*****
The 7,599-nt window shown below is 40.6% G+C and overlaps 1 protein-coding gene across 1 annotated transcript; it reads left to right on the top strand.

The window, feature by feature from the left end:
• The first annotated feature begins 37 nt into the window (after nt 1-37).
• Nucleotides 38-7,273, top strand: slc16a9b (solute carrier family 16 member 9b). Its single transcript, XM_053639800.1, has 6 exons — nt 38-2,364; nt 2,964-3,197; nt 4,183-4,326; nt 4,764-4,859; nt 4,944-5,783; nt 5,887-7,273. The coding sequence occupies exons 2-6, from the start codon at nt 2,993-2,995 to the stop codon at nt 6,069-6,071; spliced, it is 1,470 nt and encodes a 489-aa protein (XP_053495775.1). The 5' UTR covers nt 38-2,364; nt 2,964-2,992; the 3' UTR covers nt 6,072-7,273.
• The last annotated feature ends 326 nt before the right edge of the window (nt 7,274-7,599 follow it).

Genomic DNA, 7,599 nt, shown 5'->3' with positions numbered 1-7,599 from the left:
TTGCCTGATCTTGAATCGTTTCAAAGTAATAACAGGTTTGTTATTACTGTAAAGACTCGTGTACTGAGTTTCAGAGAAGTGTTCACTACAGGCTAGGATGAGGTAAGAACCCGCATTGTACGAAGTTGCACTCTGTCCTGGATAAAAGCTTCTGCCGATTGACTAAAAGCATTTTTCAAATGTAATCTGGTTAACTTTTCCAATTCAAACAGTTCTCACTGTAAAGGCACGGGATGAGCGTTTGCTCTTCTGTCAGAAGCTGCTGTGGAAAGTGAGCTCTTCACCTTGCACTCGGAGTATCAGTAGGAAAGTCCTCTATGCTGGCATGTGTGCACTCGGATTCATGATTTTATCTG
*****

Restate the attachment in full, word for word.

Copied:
The 7,599-nt window shown below is 40.6% G+C and overlaps 1 protein-coding gene across 1 annotated transcript; it reads left to right on the top strand.

The window, feature by feature from the left end:
• The first annotated feature begins 37 nt into the window (after nt 1-37).
• Nucleotides 38-7,273, top strand: slc16a9b (solute carrier family 16 member 9b). Its single transcript, XM_053639800.1, has 6 exons — nt 38-2,364; nt 2,964-3,197; nt 4,183-4,326; nt 4,764-4,859; nt 4,944-5,783; nt 5,887-7,273. The coding sequence occupies exons 2-6, from the start codon at nt 2,993-2,995 to the stop codon at nt 6,069-6,071; spliced, it is 1,470 nt and encodes a 489-aa protein (XP_053495775.1). The 5' UTR covers nt 38-2,364; nt 2,964-2,992; the 3' UTR covers nt 6,072-7,273.
• The last annotated feature ends 326 nt before the right edge of the window (nt 7,274-7,599 follow it).

Genomic DNA, 7,599 nt, shown 5'->3' with positions numbered 1-7,599 from the left:
TTGCCTGATCTTGAATCGTTTCAAAGTAATAACAGGTTTGTTATTACTGTAAAGACTCGTGTACTGAGTTTCAGAGAAGTGTTCACTACAGGCTAGGATGAGGTAAGAACCCGCATTGTACGAAGTTGCACTCTGTCCTGGATAAAAGCTTCTGCCGATTGACTAAAAGCATTTTTCAAATGTAATCTGGTTAACTTTTCCAATTCAAACAGTTCTCACTGTAAAGGCACGGGATGAGCGTTTGCTCTTCTGTCAGAAGCTGCTGTGGAAAGTGAGCTCTTCACCTTGCACTCGGAGTATCAGTAGGAAAGTCCTCTATGCTGGCATGTGTGCACTCGGATTCATGATTTTATCTG